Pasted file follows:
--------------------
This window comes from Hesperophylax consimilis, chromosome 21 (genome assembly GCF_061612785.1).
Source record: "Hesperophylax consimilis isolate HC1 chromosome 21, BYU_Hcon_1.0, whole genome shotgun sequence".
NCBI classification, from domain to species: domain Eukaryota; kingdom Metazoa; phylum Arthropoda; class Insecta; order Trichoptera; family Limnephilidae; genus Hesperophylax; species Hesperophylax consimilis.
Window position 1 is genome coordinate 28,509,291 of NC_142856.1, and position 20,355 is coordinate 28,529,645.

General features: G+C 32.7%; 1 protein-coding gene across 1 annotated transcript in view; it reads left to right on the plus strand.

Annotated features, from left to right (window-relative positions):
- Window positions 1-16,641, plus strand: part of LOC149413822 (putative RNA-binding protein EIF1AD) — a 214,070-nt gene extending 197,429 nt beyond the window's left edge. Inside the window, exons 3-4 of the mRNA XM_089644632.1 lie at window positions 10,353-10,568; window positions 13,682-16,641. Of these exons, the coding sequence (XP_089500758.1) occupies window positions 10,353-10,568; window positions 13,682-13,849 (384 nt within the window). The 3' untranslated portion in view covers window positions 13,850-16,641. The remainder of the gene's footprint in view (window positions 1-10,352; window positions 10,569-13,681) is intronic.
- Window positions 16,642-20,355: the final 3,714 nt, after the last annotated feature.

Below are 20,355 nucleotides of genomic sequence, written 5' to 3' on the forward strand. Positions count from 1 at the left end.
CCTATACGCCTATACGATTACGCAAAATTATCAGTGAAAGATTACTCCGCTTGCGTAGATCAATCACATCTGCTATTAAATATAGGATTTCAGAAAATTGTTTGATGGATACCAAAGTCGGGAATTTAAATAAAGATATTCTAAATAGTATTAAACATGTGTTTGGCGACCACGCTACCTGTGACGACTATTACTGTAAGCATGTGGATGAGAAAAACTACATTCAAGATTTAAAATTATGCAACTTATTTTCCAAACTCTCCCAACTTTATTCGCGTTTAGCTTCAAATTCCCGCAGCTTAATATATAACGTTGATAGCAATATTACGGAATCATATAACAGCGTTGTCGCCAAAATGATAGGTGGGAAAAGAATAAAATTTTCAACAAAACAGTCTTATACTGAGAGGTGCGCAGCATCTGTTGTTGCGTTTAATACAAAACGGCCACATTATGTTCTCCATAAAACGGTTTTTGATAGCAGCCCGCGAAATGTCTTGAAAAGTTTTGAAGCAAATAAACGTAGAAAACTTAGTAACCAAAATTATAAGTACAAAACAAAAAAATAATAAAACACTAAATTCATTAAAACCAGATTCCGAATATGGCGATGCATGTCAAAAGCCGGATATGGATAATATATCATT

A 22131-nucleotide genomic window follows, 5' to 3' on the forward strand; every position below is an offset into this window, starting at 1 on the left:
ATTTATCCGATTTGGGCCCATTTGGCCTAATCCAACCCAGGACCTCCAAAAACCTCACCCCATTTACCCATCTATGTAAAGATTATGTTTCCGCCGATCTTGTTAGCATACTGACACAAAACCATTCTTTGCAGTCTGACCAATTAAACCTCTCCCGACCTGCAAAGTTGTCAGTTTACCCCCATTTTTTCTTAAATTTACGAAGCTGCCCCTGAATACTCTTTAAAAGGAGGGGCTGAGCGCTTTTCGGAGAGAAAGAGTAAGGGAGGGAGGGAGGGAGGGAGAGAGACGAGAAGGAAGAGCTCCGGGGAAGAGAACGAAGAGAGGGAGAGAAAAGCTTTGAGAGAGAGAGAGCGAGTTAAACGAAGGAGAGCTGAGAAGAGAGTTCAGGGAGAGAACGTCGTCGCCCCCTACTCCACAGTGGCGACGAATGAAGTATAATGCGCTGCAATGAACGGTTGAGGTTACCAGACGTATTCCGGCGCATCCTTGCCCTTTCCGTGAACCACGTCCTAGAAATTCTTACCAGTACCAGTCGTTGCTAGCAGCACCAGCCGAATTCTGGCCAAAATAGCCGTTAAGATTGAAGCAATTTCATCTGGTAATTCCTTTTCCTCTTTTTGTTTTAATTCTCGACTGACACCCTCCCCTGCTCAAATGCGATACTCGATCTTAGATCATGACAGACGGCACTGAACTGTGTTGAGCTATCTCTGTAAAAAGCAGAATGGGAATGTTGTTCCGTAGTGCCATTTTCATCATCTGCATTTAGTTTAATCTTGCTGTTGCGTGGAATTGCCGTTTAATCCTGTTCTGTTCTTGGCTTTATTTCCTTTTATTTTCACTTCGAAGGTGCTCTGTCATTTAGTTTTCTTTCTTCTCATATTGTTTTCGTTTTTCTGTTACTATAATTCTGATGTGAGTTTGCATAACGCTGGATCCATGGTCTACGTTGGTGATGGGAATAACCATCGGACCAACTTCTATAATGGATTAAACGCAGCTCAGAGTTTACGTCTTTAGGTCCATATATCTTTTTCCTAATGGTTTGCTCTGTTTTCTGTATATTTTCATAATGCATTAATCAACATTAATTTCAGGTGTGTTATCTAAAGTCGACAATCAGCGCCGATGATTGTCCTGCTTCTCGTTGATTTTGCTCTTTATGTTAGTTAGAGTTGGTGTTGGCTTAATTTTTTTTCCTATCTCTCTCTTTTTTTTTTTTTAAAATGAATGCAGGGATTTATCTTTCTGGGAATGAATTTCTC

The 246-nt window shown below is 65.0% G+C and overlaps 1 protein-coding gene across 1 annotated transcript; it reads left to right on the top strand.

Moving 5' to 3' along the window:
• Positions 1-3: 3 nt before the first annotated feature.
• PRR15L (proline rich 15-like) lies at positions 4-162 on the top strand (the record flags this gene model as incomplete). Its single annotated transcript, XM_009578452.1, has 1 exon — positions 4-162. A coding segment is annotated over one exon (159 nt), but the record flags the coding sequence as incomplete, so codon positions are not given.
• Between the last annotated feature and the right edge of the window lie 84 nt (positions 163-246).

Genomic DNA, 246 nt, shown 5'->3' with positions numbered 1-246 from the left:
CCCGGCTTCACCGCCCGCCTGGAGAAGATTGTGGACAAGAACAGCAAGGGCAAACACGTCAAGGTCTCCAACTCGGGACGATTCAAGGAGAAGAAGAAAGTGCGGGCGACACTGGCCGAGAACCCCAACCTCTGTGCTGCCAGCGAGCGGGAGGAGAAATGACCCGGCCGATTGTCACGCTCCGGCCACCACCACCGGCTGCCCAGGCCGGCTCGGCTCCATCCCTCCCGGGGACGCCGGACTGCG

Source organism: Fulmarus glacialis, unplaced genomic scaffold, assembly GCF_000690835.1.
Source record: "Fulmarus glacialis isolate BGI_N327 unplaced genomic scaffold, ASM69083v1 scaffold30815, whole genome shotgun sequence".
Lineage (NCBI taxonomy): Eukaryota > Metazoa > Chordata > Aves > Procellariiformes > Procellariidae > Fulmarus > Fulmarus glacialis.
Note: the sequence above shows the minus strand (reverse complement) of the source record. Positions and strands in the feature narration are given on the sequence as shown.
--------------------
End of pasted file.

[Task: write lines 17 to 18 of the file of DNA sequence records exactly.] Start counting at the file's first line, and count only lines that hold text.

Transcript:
• Between the last annotated feature and the right edge of the window lie 84 nt (positions 163-246).

Genomic DNA, 246 nt, shown 5'->3' with positions numbered 1-246 from the left: